Comparison with light rail / metro systemsLight Rail has reported passenger capacities between 3,500pph (mainly street running) to 19,000pph (fully Grade-separated). "From these findings ... there is little evidence to support the view that LRT can carry more than busways." By way of example, a light rail system running on two-minute headways with 200-passenger cars operating as single units could carry 6,000 passengers per hour (pph). Theoretically, this same system should carry 12,000 pph with two-car trains, and 24,000 pph with four-car trains just as BRT Systems can/have increased capacity with larger capacity buses and stations.
The Los Angeles Orange Line runs entirely in an exclusive lane and therefore achieves speed and reliability comparable to rail.
The capital costs of implementing BRT lines can be lower than up-front costs of constructing LRT lines. A study by the United States Government Accountability Office found that the average capital cost per mile for busways was $13.5 million while light rail average costs were $34.8 million. However, a huge range of capital costs can be seen, as BRT lines can cost anywhere from $200,000—$55 million per mile, while LRT lines can range from $12.4—$118.8 million per mile. The total investment varies considerably due to factors such as cost of the roadway, station structures, park-and-ride facilities, traffic signal systems and vehicles.The costs of a running a BRT system is about $13.49 a mile and the total cost for a year of expenditure is $987.80 according to a study done by the GAO. Running a BRT system is much less expensive than running a light rail system. The BRT is also much less expensive than a trolley system.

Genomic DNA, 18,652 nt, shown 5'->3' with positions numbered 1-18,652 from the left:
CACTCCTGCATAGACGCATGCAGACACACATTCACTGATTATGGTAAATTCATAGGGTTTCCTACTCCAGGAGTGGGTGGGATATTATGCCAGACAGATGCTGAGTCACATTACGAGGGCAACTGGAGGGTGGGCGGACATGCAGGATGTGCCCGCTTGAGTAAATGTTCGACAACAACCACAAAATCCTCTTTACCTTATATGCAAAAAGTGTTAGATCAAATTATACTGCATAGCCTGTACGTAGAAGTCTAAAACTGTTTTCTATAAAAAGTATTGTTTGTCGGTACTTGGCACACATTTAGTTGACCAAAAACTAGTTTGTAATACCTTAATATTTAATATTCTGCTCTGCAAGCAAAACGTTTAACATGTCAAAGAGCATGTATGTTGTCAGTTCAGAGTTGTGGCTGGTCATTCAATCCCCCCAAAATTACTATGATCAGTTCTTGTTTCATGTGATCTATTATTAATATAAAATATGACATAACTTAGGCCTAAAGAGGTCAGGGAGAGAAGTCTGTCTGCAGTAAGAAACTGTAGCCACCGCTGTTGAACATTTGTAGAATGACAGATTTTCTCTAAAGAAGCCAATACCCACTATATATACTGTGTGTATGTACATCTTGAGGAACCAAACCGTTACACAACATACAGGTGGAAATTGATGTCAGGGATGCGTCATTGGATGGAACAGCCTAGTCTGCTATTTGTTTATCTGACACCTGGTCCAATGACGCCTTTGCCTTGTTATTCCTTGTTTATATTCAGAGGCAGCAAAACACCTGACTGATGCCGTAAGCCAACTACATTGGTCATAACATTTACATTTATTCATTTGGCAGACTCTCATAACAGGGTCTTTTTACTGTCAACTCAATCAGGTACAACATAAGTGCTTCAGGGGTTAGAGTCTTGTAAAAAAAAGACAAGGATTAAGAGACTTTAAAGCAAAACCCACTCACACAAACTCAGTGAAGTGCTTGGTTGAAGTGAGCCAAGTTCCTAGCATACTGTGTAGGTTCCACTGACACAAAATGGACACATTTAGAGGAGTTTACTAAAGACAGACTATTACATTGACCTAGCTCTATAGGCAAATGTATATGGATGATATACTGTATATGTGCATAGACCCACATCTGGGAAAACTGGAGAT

Light rail and tram systems require the placement of rails for the entire line. The tram usually avoids the high additional costs for engineering structures, such as tunnels, that need to be built for metro rail systems. Properly maintained rail tends to provide a smoother ride, making it more attractive to riders than road-based systems.
Proponents of light rail point out that the operating costs of BRT are not necessarily lower than light rail. The typically larger light rail vehicles enjoy reduced labor costs per passenger, and the unit capital cost per passenger can be lower than a BRT system.